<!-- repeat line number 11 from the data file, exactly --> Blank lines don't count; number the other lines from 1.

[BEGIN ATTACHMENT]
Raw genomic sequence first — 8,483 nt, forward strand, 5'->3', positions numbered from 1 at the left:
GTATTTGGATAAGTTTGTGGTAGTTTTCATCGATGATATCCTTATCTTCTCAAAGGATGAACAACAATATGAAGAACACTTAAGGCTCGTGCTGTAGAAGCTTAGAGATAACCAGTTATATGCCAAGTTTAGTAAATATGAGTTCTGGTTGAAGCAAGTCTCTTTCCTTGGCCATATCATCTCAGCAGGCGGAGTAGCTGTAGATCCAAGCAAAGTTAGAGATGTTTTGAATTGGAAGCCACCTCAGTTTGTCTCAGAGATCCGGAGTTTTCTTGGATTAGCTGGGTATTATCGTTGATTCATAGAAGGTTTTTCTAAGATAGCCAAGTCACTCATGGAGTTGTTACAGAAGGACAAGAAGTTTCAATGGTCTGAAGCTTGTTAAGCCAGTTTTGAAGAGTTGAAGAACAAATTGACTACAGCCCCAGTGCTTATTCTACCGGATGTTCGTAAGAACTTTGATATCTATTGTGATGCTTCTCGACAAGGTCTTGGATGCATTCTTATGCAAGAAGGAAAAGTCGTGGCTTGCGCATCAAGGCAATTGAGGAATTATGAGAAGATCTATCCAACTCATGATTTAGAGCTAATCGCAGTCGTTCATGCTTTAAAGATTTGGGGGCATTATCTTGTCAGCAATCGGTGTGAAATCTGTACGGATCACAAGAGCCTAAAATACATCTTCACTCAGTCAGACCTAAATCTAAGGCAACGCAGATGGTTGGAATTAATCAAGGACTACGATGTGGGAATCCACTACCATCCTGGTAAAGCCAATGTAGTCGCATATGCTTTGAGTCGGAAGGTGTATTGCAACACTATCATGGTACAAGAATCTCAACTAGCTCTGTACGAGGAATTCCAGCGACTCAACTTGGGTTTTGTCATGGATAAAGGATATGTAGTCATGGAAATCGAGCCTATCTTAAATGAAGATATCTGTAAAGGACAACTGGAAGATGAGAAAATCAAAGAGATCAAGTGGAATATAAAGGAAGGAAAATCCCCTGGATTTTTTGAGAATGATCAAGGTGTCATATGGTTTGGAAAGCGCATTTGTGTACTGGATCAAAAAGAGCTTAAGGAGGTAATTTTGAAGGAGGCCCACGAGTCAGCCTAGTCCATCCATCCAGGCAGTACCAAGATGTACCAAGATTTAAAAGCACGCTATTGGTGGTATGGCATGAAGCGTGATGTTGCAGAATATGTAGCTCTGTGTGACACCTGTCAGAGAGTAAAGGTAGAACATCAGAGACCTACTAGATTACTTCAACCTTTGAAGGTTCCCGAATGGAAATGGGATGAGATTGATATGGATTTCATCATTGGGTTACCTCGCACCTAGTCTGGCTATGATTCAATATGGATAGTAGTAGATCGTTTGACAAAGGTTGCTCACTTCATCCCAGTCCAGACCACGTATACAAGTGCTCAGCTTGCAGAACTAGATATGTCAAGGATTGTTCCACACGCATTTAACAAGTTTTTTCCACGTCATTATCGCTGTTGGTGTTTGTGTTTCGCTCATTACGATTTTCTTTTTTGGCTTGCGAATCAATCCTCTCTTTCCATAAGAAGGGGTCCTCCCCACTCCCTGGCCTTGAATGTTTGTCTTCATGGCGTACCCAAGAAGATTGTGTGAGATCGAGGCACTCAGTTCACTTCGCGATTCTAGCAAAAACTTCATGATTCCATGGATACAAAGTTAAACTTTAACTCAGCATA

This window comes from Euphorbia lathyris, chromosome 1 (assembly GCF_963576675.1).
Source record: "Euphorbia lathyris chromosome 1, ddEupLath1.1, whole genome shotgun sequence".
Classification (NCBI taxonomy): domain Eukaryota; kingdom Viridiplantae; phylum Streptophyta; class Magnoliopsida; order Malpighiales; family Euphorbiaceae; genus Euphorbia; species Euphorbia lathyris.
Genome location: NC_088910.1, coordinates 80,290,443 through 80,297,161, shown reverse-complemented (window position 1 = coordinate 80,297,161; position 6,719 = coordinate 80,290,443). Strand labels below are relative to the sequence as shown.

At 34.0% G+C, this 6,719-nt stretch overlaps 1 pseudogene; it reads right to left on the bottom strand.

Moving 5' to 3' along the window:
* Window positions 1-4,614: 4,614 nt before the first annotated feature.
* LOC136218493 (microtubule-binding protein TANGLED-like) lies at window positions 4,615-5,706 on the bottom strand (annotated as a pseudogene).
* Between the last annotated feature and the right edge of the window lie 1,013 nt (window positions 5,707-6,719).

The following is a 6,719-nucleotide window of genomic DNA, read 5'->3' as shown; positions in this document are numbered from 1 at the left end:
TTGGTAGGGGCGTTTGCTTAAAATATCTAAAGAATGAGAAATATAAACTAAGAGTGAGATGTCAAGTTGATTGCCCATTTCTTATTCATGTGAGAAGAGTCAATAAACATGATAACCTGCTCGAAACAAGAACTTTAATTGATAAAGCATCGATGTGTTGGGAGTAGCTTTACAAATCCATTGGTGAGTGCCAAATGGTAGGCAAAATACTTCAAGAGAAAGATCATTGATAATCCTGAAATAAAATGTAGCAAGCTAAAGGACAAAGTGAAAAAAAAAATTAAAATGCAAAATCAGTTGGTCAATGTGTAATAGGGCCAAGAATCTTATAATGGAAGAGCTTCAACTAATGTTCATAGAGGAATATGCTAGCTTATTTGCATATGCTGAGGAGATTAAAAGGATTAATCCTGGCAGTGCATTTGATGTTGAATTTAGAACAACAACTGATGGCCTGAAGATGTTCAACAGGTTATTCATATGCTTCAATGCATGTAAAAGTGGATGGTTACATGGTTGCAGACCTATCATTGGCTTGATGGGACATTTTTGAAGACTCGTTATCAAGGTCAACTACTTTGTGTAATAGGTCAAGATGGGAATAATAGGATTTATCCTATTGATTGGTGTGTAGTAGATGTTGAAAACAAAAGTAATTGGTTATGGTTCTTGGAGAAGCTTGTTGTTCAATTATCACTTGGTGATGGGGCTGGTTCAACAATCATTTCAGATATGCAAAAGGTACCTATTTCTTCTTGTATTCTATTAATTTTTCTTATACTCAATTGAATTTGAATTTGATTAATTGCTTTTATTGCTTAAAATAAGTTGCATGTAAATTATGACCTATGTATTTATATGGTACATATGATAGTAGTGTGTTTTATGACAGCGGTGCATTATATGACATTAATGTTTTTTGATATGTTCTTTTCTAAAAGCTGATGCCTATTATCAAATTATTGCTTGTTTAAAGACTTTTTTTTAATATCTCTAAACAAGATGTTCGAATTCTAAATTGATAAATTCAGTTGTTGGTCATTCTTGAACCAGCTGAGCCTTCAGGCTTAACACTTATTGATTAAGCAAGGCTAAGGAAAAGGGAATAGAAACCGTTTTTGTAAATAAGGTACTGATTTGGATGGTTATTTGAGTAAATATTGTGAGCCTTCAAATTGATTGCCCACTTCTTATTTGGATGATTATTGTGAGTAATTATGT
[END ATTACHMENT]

* Between the last annotated feature and the right edge of the window lie 1,013 nt (window positions 5,707-6,719).